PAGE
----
Client certificate authentication required
In the case where client certificate authentication is required by both realms, your application needs to use a combined keystore / keystore password and a combined truststore / truststore password using the -DCKEYSTORE, -DCKEYSTOREPASSWD, -DCAKEYSTORE and -DCAKEYSTOREPASSWD parameters respectively.
1. Both CA1 and CA2 are well known Root Certificate Authorities
With regards to the truststore, all well known Root CAs are already included in the JRE cacerts file which can be found in jre\lib\security\cacerts . Unless you have manually changed that keystore's password the default password is changeit. You have to use these values for your -DCAKEYSTORE and -DCAKEYSTOREPASSWD parameters.
With regards to the keystore, you need to create a combined keystore that contains both client certificates and then point the -DCKEYSTORE parameter to its path as well as set the -DCKEYSTOREPASSWD to the password of that combined keystore. In order to create a combined keystore, export the certificates and private keys in PKCS#12 format and then import them as trusted certificates in the same keystore file. You can do this using the JDK keytool command line utility.
2. CA1 is a well known Root Certificate Authority but CA2 is not (or vice versa)
The easiest way for this configuration option is to create a single JKS file that contains the CA1 certificate, the CA1 signed client certificate, the CA2 certificate and the CA2 client certificate. You then have to use the same values for CKEYSTORE, CAKEYSTORE and CKEYSTOREPASSWD, CAKEYSTOREPASSWD respectively.
3. CA1 and CA2 are not well known Root Certificate Authorities
Again the easiest way for this configuration option is to create a single JKS file that contains the CA1 certificate, the CA1 signed client certificate, the CA2 certificate and the CA2 client certificate. You then have to use the same values for CKEYSTORE, CAKEYSTORE and CKEYSTOREPASSWD, CAKEYSTOREPASSWD respectively.
Environment Settings
The CKEYSTORE, CKEYSTOREPASSWD, CAKEYSTORE and CAKEYSTOREPASSWD system properties are used by the Universal Messaging sample apps, but are mapped to system properties required by a jsse enabled JVM by the utility program 'com.pcbsys.foundation.utils.fEnvironment', which all sample applications use. If you do not wish to use this program to perform the mapping between Universal Messaging system properties and those required by the JVM, you can specify the SSL properties directly. To do this in your own applications, the following system properties must be set:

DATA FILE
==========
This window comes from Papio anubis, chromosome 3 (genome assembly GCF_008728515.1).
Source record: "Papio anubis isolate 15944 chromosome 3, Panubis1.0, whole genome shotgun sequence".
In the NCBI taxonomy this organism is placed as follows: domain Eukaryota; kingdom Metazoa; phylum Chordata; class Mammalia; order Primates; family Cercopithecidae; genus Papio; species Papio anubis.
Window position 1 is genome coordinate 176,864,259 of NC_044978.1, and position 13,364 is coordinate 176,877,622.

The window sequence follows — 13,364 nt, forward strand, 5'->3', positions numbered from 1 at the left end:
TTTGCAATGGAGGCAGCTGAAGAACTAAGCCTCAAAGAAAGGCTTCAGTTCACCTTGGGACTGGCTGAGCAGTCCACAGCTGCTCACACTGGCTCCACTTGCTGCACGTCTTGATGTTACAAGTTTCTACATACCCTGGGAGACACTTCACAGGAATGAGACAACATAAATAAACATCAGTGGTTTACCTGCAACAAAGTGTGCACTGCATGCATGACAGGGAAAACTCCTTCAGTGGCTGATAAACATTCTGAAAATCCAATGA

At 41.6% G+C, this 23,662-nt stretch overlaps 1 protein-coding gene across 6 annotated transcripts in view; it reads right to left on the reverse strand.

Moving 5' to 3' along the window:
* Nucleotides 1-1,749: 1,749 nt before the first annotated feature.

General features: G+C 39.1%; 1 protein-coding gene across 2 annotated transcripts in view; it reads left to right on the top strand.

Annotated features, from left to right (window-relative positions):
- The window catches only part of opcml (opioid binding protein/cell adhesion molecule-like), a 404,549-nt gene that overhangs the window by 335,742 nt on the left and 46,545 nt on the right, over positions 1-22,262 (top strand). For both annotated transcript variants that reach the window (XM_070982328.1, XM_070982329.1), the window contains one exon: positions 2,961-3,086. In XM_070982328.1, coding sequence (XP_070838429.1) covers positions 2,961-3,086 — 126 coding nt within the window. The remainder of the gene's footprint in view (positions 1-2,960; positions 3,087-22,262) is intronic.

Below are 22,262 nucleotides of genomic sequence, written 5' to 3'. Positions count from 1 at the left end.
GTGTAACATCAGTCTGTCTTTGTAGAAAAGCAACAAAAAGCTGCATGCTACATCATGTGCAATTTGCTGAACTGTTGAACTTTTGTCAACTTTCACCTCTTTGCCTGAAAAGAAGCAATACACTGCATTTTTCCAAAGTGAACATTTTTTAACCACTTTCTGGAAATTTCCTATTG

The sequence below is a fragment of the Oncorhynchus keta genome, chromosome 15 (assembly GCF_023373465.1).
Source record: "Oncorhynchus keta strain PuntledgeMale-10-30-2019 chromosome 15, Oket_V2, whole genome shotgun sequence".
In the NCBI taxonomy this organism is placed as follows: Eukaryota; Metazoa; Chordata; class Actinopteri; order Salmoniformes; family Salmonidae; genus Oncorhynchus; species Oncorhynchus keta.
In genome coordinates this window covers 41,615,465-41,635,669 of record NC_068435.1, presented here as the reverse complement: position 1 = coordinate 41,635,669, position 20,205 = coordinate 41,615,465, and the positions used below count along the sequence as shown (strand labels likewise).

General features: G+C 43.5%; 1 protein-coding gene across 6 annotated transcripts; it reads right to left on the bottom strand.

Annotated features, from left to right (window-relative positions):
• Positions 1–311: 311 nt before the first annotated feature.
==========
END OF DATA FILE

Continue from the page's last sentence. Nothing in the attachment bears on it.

-Djavax.net.ssl.keyStore=%INSTALLDIR%\client\Universal Messaging\bin\client.jks
-Djavax.net.ssl.keyStorePassword=password
-Djavax.net.ssl.trustStore=%INSTALLDIR%\client\Universal Messaging\bin\nirvanacacerts.jks
-Djavax.net.ssl.trustStorePassword=password
where :
javax.net.ssl.keyStore is the client keystore location
javax.net.ssl.keyStorePassword is the password for the client keystore
javax.net.ssl.trustStore is the CA keystore file location
javax.net.ssl.trustStorePassword is password for the CA keystore
As well as the above system properties, if you are intending to use https, both the Universal Messaging sample apps and your own applications will require the following system property to be passed in the command line:
-Djava.protocol.handler.pkgs="com.sun.net.ssl.internal.www.protocol"
As well as the above, the RNAME (see Communication Protocols and RNAMEs) used by your client application must correspond to the correct type of SSL interface, and the correct hostname and port that was configured earlier.